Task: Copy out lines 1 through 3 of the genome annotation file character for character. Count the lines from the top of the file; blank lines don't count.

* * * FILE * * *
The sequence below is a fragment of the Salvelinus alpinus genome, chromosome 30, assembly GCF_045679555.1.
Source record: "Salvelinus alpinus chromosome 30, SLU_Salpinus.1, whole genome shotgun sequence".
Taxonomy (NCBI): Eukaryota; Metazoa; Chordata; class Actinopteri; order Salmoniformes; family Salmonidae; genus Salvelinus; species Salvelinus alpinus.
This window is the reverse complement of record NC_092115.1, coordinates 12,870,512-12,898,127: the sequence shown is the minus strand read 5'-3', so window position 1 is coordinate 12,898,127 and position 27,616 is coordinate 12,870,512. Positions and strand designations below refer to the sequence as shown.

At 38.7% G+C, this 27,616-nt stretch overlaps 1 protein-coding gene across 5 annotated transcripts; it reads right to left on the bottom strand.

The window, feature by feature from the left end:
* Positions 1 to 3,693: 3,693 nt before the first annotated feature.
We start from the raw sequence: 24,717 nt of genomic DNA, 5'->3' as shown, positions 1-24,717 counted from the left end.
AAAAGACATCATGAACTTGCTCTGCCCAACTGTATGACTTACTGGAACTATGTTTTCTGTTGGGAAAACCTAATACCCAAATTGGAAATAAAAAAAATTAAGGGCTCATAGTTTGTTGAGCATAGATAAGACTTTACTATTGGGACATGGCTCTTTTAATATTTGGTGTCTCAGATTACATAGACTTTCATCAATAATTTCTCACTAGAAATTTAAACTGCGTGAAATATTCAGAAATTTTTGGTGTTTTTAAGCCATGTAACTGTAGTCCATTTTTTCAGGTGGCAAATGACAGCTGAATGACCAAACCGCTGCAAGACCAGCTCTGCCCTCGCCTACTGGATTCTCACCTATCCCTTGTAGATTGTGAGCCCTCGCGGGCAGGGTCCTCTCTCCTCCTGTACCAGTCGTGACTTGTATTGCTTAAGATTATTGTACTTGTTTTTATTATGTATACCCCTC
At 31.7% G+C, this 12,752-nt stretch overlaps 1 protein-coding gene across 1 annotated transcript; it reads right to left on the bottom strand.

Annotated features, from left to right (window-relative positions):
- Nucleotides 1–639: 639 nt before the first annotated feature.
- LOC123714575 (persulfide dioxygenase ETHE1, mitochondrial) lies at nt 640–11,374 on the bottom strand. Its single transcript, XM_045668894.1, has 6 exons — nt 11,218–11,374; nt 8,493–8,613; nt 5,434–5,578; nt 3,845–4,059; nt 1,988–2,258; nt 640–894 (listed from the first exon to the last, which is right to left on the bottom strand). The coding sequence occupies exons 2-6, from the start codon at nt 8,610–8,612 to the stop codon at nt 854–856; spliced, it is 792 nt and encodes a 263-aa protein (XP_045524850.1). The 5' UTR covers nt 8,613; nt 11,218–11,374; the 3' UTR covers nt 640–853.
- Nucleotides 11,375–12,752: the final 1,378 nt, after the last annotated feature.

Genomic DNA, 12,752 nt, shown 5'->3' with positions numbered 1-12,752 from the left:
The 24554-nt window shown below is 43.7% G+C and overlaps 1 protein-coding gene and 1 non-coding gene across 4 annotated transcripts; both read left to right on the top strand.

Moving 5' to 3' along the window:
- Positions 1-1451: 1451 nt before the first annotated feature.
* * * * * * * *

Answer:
The sequence below is a fragment of the Salvelinus alpinus genome, chromosome 30, assembly GCF_045679555.1.
Source record: "Salvelinus alpinus chromosome 30, SLU_Salpinus.1, whole genome shotgun sequence".
Taxonomy (NCBI): Eukaryota; Metazoa; Chordata; class Actinopteri; order Salmoniformes; family Salmonidae; genus Salvelinus; species Salvelinus alpinus.